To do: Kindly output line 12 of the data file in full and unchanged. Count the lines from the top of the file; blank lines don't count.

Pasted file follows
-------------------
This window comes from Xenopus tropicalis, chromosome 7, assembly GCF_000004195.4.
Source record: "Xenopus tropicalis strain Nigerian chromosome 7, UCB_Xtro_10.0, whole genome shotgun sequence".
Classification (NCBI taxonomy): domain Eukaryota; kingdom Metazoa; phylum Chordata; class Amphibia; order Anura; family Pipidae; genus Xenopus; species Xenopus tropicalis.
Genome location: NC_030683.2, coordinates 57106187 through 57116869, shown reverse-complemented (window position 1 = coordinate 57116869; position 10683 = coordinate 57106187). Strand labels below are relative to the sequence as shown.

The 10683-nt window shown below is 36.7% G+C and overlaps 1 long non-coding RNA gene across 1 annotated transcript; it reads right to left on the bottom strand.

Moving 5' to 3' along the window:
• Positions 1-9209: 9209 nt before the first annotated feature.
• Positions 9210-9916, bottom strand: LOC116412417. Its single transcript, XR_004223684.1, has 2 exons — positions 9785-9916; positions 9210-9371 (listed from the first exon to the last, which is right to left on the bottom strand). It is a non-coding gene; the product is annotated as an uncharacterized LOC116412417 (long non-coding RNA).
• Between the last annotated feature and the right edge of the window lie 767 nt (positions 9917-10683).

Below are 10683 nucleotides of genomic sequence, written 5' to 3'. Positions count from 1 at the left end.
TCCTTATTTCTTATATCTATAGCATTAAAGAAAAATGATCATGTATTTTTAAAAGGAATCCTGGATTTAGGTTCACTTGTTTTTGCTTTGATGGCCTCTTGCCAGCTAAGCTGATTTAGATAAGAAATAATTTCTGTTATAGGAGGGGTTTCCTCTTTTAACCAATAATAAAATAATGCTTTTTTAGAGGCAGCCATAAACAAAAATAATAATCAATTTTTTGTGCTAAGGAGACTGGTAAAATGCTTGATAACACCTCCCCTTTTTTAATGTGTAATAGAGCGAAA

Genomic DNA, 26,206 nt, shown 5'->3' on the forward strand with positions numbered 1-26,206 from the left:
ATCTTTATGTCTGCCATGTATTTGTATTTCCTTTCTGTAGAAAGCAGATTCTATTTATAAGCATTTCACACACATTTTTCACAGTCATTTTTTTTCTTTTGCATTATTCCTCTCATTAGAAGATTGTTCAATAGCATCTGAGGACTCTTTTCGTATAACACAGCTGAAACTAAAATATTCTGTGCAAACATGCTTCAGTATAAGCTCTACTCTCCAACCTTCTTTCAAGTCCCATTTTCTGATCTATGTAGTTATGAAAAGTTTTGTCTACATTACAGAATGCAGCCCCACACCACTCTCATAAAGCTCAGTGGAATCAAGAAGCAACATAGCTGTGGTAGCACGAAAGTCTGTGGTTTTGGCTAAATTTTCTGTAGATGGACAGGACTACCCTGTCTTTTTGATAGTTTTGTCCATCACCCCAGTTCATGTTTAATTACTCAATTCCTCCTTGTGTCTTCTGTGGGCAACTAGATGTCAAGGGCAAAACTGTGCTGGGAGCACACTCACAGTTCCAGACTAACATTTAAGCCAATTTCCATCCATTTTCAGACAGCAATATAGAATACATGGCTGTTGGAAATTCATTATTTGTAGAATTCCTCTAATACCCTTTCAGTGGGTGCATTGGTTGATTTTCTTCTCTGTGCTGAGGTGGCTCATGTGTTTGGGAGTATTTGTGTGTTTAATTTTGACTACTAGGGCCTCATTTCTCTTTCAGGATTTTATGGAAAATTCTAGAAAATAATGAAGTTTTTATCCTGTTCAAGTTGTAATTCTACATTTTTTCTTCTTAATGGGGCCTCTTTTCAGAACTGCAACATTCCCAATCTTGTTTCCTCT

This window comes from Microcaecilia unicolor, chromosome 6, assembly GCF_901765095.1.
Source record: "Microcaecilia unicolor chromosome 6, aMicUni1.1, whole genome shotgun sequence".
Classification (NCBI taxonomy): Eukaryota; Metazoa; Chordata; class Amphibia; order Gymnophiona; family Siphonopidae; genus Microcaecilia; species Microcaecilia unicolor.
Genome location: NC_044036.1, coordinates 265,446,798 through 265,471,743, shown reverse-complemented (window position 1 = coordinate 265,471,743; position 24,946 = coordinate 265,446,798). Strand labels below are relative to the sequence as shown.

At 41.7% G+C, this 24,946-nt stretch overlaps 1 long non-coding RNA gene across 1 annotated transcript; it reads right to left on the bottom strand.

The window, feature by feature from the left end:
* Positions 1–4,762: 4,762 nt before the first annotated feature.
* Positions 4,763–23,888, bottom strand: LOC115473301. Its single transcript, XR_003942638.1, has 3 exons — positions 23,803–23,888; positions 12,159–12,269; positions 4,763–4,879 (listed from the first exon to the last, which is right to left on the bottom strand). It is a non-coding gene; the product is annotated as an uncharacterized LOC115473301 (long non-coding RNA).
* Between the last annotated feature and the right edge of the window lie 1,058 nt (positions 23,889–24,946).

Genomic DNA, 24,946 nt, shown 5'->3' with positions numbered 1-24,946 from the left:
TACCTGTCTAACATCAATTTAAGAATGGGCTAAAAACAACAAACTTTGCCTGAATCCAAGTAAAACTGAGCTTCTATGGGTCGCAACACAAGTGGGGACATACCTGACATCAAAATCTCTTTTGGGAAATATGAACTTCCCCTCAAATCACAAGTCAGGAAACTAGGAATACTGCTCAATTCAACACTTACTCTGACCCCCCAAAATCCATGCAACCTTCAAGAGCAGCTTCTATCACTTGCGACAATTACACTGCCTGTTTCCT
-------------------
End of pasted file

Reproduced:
Genomic DNA, 26,206 nt, shown 5'->3' on the forward strand with positions numbered 1-26,206 from the left: